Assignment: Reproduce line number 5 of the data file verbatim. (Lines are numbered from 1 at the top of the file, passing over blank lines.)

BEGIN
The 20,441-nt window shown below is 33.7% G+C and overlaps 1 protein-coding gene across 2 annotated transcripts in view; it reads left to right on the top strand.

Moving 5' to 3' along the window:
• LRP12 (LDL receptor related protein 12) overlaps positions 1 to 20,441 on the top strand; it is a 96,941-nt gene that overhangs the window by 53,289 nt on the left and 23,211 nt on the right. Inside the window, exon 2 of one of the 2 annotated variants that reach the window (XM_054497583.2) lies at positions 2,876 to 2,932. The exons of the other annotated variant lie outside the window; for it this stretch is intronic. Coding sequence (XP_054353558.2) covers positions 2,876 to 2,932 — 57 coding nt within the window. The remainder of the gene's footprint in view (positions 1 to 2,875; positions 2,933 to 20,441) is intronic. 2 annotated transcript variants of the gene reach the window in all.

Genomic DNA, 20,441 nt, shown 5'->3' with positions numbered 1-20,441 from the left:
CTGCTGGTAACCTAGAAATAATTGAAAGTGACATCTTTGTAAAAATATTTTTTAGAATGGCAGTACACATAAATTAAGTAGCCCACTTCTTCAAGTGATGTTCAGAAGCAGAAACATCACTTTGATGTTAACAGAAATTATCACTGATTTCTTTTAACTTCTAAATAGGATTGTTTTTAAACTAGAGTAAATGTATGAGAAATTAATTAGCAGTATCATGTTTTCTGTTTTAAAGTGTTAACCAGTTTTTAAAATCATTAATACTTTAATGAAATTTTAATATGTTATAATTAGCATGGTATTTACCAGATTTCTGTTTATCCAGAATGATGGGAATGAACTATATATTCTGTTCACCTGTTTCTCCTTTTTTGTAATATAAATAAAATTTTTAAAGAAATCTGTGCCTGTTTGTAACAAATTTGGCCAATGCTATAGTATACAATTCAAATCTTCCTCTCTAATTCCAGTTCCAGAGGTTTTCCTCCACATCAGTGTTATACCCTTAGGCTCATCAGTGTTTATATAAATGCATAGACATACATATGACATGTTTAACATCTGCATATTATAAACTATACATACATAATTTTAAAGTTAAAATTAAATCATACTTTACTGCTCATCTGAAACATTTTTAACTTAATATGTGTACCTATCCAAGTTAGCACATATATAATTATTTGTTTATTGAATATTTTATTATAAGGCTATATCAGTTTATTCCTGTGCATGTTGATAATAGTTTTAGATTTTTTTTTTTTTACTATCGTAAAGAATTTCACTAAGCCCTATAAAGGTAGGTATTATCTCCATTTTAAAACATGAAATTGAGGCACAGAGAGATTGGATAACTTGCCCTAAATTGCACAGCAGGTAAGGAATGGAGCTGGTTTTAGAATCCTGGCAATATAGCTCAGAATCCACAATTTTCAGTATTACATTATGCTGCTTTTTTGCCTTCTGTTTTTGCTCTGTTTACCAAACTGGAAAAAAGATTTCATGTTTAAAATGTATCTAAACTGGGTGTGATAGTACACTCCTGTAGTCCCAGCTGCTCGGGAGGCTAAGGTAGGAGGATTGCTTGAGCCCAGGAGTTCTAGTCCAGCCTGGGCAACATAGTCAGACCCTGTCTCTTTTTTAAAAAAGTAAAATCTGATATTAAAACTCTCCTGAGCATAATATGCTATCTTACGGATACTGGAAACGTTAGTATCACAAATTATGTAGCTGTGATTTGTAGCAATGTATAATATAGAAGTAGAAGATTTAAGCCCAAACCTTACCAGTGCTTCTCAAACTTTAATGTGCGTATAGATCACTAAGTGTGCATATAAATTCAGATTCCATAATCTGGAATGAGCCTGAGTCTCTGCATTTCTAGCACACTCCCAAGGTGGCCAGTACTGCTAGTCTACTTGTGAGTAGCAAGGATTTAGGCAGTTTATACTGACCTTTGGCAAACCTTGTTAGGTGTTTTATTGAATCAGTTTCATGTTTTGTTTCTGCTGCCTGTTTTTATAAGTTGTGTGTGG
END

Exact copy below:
CTGCTGGTAACCTAGAAATAATTGAAAGTGACATCTTTGTAAAAATATTTTTTAGAATGGCAGTACACATAAATTAAGTAGCCCACTTCTTCAAGTGATGTTCAGAAGCAGAAACATCACTTTGATGTTAACAGAAATTATCACTGATTTCTTTTAACTTCTAAATAGGATTGTTTTTAAACTAGAGTAAATGTATGAGAAATTAATTAGCAGTATCATGTTTTCTGTTTTAAAGTGTTAACCAGTTTTTAAAATCATTAATACTTTAATGAAATTTTAATATGTTATAATTAGCATGGTATTTACCAGATTTCTGTTTATCCAGAATGATGGGAATGAACTATATATTCTGTTCACCTGTTTCTCCTTTTTTGTAATATAAATAAAATTTTTAAAGAAATCTGTGCCTGTTTGTAACAAATTTGGCCAATGCTATAGTATACAATTCAAATCTTCCTCTCTAATTCCAGTTCCAGAGGTTTTCCTCCACATCAGTGTTATACCCTTAGGCTCATCAGTGTTTATATAAATGCATAGACATACATATGACATGTTTAACATCTGCATATTATAAACTATACATACATAATTTTAAAGTTAAAATTAAATCATACTTTACTGCTCATCTGAAACATTTTTAACTTAATATGTGTACCTATCCAAGTTAGCACATATATAATTATTTGTTTATTGAATATTTTATTATAAGGCTATATCAGTTTATTCCTGTGCATGTTGATAATAGTTTTAGATTTTTTTTTTTTTACTATCGTAAAGAATTTCACTAAGCCCTATAAAGGTAGGTATTATCTCCATTTTAAAACATGAAATTGAGGCACAGAGAGATTGGATAACTTGCCCTAAATTGCACAGCAGGTAAGGAATGGAGCTGGTTTTAGAATCCTGGCAATATAGCTCAGAATCCACAATTTTCAGTATTACATTATGCTGCTTTTTTGCCTTCTGTTTTTGCTCTGTTTACCAAACTGGAAAAAAGATTTCATGTTTAAAATGTATCTAAACTGGGTGTGATAGTACACTCCTGTAGTCCCAGCTGCTCGGGAGGCTAAGGTAGGAGGATTGCTTGAGCCCAGGAGTTCTAGTCCAGCCTGGGCAACATAGTCAGACCCTGTCTCTTTTTTAAAAAAGTAAAATCTGATATTAAAACTCTCCTGAGCATAATATGCTATCTTACGGATACTGGAAACGTTAGTATCACAAATTATGTAGCTGTGATTTGTAGCAATGTATAATATAGAAGTAGAAGATTTAAGCCCAAACCTTACCAGTGCTTCTCAAACTTTAATGTGCGTATAGATCACTAAGTGTGCATATAAATTCAGATTCCATAATCTGGAATGAGCCTGAGTCTCTGCATTTCTAGCACACTCCCAAGGTGGCCAGTACTGCTAGTCTACTTGTGAGTAGCAAGGATTTAGGCAGTTTATACTGACCTTTGGCAAACCTTGTTAGGTGTTTTATTGAATCAGTTTCATGTTTTGTTTCTGCTGCCTGTTTTTATAAGTTGTGTGTGG